As a preliminary matter, the Court rejects Smith's argument that he is entitled to file an amended complaint as a matter of right pursuant to Fed. Civ. R. 15(a). As explained above, Smith already has amended his complaint once by virtue of the Court's granting him permission to use the Complaint filed in case number 1:03cv189 as his "Amended Complaint" in the consolidated matter. See Doc. 59 at 3. However, the Court in its discretion grants leave for Smith to amend his Complaint to state a claim under the RLUIPA.

A motion for leave to amend is addressed to the discretion of the district court. Foman v. Davis, 371 U.S. 178, 182 (1962). In exercising its discretion, the Court is required to grant leave to amend "freely ... when justice so requires." Fed. R. Civ. P. 15(a). However, the Court may deny leave to amend where it appears that doing so would be unproductive or futile. Foman, 371 U.S. at 182.

The Court finds it appropriate to permit Smith to amend his Complaint to specify the RLUIPA as a basis for relief. The statute provides:

No government shall impose a substantial burden on the religious exercise of a person residing in or confined to an institution ... even if the burden results from a rule of general applicability, unless the government demonstrates that imposition of the burden on that person (1) is in furtherance of a compelling governmental interest; and (2) is the least restrictive means of furthering that compelling governmental interest.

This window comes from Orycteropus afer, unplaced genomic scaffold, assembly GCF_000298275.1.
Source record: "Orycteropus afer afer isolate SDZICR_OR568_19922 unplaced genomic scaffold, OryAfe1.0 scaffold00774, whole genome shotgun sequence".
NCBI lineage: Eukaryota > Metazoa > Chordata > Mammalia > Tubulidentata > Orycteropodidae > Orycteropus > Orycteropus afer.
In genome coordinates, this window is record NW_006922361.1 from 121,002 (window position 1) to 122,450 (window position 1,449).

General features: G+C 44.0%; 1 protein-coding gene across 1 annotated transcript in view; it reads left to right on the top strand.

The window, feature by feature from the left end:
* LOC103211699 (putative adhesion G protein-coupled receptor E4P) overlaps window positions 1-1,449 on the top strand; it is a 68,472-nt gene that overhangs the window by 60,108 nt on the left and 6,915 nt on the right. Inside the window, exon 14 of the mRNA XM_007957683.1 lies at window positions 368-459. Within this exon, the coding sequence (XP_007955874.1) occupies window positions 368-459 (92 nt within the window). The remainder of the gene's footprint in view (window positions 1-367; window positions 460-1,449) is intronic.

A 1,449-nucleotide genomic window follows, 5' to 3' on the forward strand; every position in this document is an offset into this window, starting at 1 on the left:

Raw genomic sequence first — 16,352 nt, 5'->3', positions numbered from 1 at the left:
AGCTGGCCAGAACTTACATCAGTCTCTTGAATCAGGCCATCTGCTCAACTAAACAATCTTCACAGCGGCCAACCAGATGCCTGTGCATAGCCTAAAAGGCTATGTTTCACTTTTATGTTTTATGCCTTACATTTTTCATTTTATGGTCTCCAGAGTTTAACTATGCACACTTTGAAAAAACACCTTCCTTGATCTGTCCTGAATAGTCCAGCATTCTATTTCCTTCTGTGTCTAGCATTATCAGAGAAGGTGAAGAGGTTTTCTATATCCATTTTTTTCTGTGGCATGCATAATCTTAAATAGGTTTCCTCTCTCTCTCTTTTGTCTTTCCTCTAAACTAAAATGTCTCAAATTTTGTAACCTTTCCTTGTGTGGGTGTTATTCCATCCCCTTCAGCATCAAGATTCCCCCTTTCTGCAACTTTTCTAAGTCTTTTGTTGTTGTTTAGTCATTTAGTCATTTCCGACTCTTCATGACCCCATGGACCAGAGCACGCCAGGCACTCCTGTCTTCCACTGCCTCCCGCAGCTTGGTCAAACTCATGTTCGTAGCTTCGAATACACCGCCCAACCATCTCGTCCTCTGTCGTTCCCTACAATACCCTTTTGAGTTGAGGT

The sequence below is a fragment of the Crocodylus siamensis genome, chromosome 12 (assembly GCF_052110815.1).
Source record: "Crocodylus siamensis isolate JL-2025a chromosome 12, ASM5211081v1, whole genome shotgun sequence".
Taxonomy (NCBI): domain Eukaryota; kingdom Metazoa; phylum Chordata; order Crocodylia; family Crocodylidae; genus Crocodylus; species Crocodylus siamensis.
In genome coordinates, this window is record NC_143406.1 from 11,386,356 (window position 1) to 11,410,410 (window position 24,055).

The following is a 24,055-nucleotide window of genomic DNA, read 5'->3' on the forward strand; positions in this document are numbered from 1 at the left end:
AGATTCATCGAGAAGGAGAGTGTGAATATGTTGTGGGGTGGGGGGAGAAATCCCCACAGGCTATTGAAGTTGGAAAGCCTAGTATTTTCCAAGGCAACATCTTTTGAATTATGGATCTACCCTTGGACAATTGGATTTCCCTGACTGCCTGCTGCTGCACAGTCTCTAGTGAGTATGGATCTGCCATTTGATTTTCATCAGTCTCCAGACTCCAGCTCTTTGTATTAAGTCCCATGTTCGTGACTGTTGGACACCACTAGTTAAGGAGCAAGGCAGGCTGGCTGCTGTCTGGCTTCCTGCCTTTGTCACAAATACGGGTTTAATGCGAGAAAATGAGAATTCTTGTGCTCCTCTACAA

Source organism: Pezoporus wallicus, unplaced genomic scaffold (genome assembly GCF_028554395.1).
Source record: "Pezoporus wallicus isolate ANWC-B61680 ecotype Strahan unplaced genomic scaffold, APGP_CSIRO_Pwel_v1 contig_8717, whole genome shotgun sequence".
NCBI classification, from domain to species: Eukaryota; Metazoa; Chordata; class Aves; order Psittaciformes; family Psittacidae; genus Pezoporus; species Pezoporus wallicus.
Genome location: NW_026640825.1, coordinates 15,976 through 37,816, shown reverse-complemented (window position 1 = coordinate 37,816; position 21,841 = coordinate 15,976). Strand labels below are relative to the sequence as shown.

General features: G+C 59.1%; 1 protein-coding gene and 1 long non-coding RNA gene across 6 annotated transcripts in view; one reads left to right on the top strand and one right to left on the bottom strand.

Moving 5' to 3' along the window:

42 U.S.C. § 2000cc-1(a). RLUIPA reflects Congress' intent to redress the harms that result from preventing prison inmates from exercising their religion. "The statute's legislative history indicates that it was enacted to prevent correctional institutions from restricting 'religious liberty in egregious and unnecessary ways.'" Mayweathers v. Terhune, 328 F.Supp.2d 1086, 1101 (E.D. Cal. 2004) (quoting 146 Cong. Rec. S7774-01 (July 27, 2000) (Joint Statement of Senators Hatch and Kennedy)). The statute provides individuals with a private right of action and endows federal courts with broad remedial powers to correct such harms, stating that the "Act shall be construed in favor of a broad protection of religious exercise, to the maximum extent permitted by the terms of this Act and the Constitution." 42 U.S.C. §§ 2000cc-2(a), 2000cc-3(g).

Once a plaintiff produces prima facie evidence to support a claim alleging a violation of the Free Exercise Clause or a violation of section 2000cc, the plaintiff bears the burden of persuasion on whether the regulation substantially burdens the plaintiff's exercise of religion and the state bears the burden of persuasion on all other elements. 42 U.S.C. § 2000cc-2(b). The Court finds that the RLUIPA is applicable to Smith's case and, accordingly, justice requires that the Court permit Smith to amend his complaint to specify RLUIPA as a basis for relief.*fn1

B. The Court Grants Smith's Motion for Leave to Amend to the Extent it Seeks to Add the Director ...